And speaking of the way criminals get started, no list of gangster movies would be complete without the inclusion of The Public Enemy, the 1931 classic that essentially defined the way gangsters behave. James Cagney plays a hoodlum named Tom Powers who ambitiously climbs upward to rule a local Chicago mob sect. He wants to make a living and land a cute girlfriend (he lands Jean Harlow), but he does it mostly to impress his Ma (Beryl Mercer). The entire gangster lifestyle probably finds its origins in the bootlegging businesses that sprang up during the dangerous prohibition era. Since then, gangsters have branched out. And while they were seen as, well, public enemies, Cagney's edgy and electrifying performance made the gangster life look fun and wicked. And it always had some of the nicest suits. The impact of The Public Enemy was so great that real-life gangsters begins emulating James Cagney, dressing the way he did in the film, and even affecting his mode of speech. Cagney would make a brief career of playing gangsters. Thanks to him, the crime world itself changed.

 

GoodFellas (dir. Martin Scorsese, 1990)

Scorsese has made several impressive films about the mob, petty criminals, and other tortured souls who live in a world of crime. The best of these, though, is probably his 1990 classic GoodFellas, which contains everything you want a crime flick to contain. As far back as Henry can remember, he always wanted to be a gangster. He falls in with a powerful father figure (Robert De Niro) and a feisty psychopath (Joe Pesci), and proceeds to climb through the ranks of his local mob. Henry is seen as a kind of wide-eyed innocent, but in the violent, murder-committing side of that notion. He is impressed by everything he sees, and, as hubris and ambition dictate, constantly wants more. Henry's pride, however, is not his undoing, but his willingness to dip into drugs. You might note this about gangster movies: whenever drugs enter the equation, everything falls apart. Remember kids, it's okay to enter into a world of corruption and immorality, but stay away from the cocaine.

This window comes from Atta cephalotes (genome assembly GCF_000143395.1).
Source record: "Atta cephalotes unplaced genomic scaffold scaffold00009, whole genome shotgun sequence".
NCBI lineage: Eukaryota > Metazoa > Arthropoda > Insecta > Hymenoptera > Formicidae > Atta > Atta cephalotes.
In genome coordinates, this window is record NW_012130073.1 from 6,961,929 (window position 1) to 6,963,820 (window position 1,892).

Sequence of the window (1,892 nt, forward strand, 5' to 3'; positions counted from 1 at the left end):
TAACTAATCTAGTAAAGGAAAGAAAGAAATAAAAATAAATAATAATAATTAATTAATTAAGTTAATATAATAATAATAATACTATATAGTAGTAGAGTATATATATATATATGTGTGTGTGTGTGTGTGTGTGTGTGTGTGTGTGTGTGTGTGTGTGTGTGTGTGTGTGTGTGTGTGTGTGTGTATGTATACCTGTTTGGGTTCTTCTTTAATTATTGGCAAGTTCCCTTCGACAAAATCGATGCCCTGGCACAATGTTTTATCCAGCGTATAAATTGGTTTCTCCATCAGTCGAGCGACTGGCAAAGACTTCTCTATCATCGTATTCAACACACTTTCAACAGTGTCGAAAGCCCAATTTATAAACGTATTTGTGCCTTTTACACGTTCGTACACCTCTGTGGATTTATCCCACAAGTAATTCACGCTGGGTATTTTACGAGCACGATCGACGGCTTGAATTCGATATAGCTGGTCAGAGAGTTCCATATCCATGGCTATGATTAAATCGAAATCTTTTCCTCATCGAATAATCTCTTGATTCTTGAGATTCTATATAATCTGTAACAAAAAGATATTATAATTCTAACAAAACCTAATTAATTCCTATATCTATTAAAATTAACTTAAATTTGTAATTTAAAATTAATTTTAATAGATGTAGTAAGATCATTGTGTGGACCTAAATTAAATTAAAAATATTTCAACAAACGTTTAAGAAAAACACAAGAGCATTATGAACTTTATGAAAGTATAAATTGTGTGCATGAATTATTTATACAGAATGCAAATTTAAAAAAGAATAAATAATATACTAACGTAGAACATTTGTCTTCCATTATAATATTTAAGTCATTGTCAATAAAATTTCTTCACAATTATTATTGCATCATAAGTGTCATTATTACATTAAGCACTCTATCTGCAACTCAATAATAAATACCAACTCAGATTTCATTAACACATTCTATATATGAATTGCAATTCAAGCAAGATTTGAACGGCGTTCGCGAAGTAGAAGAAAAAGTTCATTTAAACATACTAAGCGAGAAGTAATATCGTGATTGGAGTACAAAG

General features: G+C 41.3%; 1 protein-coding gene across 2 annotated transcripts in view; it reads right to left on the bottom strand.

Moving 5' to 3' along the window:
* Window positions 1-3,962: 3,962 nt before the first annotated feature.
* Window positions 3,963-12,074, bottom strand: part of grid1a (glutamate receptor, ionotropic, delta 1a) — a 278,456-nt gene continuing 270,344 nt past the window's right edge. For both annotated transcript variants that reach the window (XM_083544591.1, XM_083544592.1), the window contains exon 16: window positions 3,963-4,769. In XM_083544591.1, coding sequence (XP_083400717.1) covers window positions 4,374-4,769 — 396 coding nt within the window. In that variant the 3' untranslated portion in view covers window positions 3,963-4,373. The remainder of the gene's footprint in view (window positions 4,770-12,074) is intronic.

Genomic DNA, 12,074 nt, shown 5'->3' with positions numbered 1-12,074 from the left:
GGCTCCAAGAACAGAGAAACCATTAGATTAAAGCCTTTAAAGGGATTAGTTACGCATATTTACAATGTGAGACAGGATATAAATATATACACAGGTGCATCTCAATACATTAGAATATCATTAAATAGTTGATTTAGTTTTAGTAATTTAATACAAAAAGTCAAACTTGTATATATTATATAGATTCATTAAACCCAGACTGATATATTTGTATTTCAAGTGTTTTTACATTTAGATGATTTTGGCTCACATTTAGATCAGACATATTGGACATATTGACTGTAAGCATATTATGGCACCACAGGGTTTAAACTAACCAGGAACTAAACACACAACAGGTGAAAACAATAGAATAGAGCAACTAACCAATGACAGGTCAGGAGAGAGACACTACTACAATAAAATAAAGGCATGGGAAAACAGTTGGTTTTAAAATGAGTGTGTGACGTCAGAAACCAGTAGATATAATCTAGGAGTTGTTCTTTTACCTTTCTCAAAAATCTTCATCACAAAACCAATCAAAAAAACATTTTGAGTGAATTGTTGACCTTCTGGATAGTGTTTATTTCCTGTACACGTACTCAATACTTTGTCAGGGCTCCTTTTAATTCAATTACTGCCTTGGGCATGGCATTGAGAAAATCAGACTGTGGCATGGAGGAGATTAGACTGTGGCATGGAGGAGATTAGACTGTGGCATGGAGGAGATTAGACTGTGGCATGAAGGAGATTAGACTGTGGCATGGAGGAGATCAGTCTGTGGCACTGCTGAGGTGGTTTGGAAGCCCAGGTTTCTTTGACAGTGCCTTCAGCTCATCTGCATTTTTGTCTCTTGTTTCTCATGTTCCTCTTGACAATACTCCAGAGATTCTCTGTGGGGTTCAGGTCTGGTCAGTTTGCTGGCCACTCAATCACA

Full Disclosure: This article is sponsored by IFC Films.